Elissa Cruz (elissacruz) wrote,
Elissa Cruz
elissacruz

The Different Types of Critiquers

I am always grateful to anyone who offers to critique my work.  But have you noticed the different types of critiquers out there? 

First are the Adoring Non-Critquers.  These are your friends/family members/adoring fans who can't find anything wrong with your manuscript.  These people are perfect for those days when you just need some ego-stroking, but they really aren't helpful at all when it comes to the actual manuscript.

Next are the Line Critiquers.  These are the people who find my typos and tell me a period is missing on page 37 or I should have used an em-dash instead of parentheses on page 63.  These people are most helpful when I have polished a manuscript and want someone to gloss over it right before I send it off on submissions.  They usually are not at all helpful when I'm still working from a first draft.  And sometimes I find these people annoying, because they will try to fix any and all grammical "errors," even if I have used the error on purpose for stylistic reasons.  They only have eyes for the grammar.  They are not at all concerned about the storytelling.

Third are the Research Critiquers.  These are the people who check every single reference in your book to make sure they match.  They are the ones who tell you on page 12 your MC has red hair but on page 94 the hair color has changed to brown.  Or they are the ones that, for example, will tell you that your main character's father could not have been killed while driving a John Deere tractor because John Deere did not sell tractors until three years after the dad's death.  These critiquers are concerned about the story only in its plausibility.  These people are indespensible, but can also be truly annoying (only because they can unravel your well-constructed manuscript in seconds).  I try to get my RCs to read my second draft, which is when the story is coherent but not polished.  That way I haven't done a lot of work on something that may need to be changed because it isn't plausible. 

Fourth, and by far the most valuable, are the Global Critiquers. These are the people who can see the whole picture and can point out where the story is dragging, or where the characters are a little flat, or where things get a bit muddled and need to be revised for clarity.  They are the ones who focus on the storytelling.  These are the people I trust with my first draft, and every draft thereafter.  And, in my limited experience, this is where the professionals are.

And last, though I hate to mention them, are the Non-believers.  These are the critiquers who can't find any redeeming value in your book, who think you are wasting your time, and who have nothing postive to say about your work.  Luckily you can usually avoid these kinds of people, since they don't normally go around offering to critique manuscripts, but they are out there.  They are bitter individuals and I recommend steering clear if you find one.  And if you happen to get one, I'm really truly sorry.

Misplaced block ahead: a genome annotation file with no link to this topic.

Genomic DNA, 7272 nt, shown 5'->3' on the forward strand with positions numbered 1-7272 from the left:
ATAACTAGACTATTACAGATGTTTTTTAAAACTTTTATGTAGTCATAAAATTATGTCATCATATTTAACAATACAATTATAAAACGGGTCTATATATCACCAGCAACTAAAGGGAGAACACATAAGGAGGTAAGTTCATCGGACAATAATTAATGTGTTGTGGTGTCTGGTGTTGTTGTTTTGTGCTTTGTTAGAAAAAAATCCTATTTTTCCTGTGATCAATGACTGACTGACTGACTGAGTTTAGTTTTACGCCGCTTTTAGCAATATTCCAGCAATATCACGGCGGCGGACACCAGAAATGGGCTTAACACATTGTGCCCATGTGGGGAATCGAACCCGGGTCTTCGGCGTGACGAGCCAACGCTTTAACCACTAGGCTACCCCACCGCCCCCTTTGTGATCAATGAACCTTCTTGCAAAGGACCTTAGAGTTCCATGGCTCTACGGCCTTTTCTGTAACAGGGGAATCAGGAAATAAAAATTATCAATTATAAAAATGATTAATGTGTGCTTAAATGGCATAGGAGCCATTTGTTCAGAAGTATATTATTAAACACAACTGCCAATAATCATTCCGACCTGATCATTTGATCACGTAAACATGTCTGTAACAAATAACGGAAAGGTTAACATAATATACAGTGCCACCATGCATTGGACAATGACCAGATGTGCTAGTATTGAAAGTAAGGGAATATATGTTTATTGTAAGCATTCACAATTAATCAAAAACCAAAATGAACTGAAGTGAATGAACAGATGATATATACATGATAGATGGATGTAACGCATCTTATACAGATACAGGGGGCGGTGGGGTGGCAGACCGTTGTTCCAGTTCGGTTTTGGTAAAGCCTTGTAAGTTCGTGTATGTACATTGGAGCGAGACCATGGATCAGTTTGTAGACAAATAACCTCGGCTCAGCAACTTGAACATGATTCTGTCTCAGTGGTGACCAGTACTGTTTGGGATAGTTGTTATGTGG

Have I missed any?  Let me know if you've found any other species of critiquers.

ETA:
Marina has added The Remodeler to my list.  She says, "The remodeller thinks your story is good, but if you just changed your prince to a pauper, or the brutal murderer to a fairy godmother, or completely rewrote the ending or changed the whole point of the story--well, then it would be just perfect!

"They don't critique the story you wrote but suggest ways to change it to the story they would have written.

"At first this frustrated me, but after a while I came to see it was actually a good thing.  It meant that they could find nothing wrong with your story, it just wasn't exactly to their taste."


And ocotillo_dawn has added The Reactionist (my name for this type).  "They essentially give you their reactions.  They tell you who the characters are as they go along (were they jerks, suspicious, sympathetic?, and not just at the end) and they tell me what their visceral reaction to sections are.  So little notes: "my eyes were rolling", "haha", "yawn", "give me a break", "wha???", "guh", "yay!". The like. That sounds a little like the global, and there is overlap, but its much more sequential and gut first reactions.  They do not comment on plot, structure, story arct, etc.  HIGHLY VALUABLE, and anyone can do it (and be asked/trained to do it), no writing/English lit experience necessary.  I've written characters that I thought were sympathetic, I get a couple comments that say "What a spoiled brat" and I know I've gone over the top with his whining."

Thanks for chiming in, Marina and ocotillo_dawn!

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